Duplicate Agents

[ moved to https://arctosdb.wordpress.com/documentation/agent/#duplicate ]

There are duplicate agents in Arctos. What am I supposed to do about that?

First, make sure that there are actually two separate records for the agents. Identical agent names, between and among agents, is another issue and not covered here. Duplicate agents are two or more agent records that mean the same physical entity (THAT PARTICULAR John Smith; US Fish and Wildlife Service). It is not necessary for duplicate agents to share a name; in fact, they are often introduced because of misspellings. The "Agent Activity" link is a good place to make sure you're dealing with real duplicates.

Once you're sure you have duplicate agents, simply flag one of them as a "bad duplicate of" the other in Agent Relations. Generally, you will want to flag the record with least complete information and/or the least activity. The application to actually make the deletion must then be run manually.

Once agents are flagged, the actual agent cleanup process (Manage Data/Agents/Merge Bad Dup Agent) often involves individual analysis of agents in roles. Arctos will not merge agents used in Publications, those with Addresses, or otherwise differentiated at the Agent Name level. You may have to address errors individually.

Bulk-loading, an Overview

[ moved to https://arctosdb.wordpress.com/documentation/bulkloader/bulkloader-tutorial/#overview ]

New specimen records are created from a single "flat file, usually a text file in which all data for a single cataloged item are in a single row. This file can be created with any convenient client-side application (often Microsoft Access). The file is then loaded into a similarly structured table on the server, and a server-side application (the bulk-loader) parses each row into the relational structure of the database.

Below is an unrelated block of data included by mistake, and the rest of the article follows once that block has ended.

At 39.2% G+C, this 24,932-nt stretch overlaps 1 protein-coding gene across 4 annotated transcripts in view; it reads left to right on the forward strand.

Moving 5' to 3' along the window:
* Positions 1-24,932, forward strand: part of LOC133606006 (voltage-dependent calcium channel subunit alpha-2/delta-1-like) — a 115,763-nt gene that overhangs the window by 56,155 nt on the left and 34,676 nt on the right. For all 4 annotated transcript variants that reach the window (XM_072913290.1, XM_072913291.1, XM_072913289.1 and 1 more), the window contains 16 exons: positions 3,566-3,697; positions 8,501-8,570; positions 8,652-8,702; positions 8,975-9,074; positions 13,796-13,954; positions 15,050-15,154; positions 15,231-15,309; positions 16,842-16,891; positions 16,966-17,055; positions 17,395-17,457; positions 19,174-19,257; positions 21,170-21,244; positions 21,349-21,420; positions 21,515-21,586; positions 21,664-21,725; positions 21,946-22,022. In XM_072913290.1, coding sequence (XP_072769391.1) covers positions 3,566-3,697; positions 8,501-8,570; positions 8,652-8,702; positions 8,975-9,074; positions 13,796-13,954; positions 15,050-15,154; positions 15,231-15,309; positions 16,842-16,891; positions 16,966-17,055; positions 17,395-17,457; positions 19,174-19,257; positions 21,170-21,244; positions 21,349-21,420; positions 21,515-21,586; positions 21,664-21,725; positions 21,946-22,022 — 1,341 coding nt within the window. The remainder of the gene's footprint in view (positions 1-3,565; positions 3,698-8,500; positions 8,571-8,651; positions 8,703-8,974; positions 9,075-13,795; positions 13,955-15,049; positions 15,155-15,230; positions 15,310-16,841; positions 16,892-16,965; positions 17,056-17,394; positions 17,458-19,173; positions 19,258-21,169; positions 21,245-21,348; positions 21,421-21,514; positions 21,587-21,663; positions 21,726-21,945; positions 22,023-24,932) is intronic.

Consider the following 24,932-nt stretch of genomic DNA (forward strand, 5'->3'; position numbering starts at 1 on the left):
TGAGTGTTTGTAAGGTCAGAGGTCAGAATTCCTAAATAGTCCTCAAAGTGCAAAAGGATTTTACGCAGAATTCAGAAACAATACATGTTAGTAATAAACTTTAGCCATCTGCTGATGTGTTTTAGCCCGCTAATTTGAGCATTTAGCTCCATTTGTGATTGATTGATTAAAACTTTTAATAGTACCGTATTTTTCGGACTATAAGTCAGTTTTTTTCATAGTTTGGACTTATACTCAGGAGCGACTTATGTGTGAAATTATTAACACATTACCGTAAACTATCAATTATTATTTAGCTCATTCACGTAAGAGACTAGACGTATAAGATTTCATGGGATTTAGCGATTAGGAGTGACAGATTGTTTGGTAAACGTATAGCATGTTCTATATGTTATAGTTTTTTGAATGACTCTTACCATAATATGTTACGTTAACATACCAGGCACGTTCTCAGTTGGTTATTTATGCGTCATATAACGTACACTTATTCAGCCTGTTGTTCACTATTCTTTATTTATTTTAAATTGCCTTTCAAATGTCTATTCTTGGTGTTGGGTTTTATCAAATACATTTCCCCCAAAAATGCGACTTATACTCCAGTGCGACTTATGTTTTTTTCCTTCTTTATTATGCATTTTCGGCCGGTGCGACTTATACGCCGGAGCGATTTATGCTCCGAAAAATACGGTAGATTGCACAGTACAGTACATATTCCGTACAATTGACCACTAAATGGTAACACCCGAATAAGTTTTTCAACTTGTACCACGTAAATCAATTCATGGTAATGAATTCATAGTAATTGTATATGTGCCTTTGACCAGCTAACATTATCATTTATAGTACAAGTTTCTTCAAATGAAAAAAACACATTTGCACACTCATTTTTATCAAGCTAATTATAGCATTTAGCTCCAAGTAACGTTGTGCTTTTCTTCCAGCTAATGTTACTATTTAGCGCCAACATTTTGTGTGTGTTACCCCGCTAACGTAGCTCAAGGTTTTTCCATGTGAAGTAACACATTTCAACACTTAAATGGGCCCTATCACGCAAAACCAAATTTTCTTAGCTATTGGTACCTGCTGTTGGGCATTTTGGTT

This approach makes keyboarding of data a client-side process, and thereby allows easy customization of data-entry applications. The process provides an independent layer of data checking before new information is incorporated into the database proper. Original data that are received in electronic format may require minimal manipulation; you can sometimes merely add the necessary columns to build a file in the bulk-loading format (download bulkloader templates or build your own with the Bulkloader Builder application).

What the bulk-loader does:
  • The bulk-loader expects to find pre-existing values in the database for
    taxonomy, agent names, and higher geography.
    Data of these types that are not already in the system must be added prior
    to bulk-loading by a user who is priviliged to modify those tables.
  • The content of several data fields is controlled by "code tables"
    which restrict the acceptable values for those fields.
    (The values you see in dropdowns in the editting screens come from these code tables.)
  • The bulk-loader evaluates each row in the submitted table.
    If the locality already exists in the database, then the bulk-loader
    uses the existing locality.
    If the locality does not exist, then (assuming that the row is otherwise acceptable)
    the bulk-loader creates the new locality and parses the row into the appropriate
  • If no catalog number is provided by the submitted table, then bulkloader provides the next sequential catalog number from the indicated collection.

The template for this flat file handles the most common data but has limitations.
For example, if a specimen has five collectors, you could load the specimen and the
first three collectors with the bulk-loader, then add the other collectors by editting the online record. Or, you could request a change to the structure of the template.
(Ask Dusty nicely.)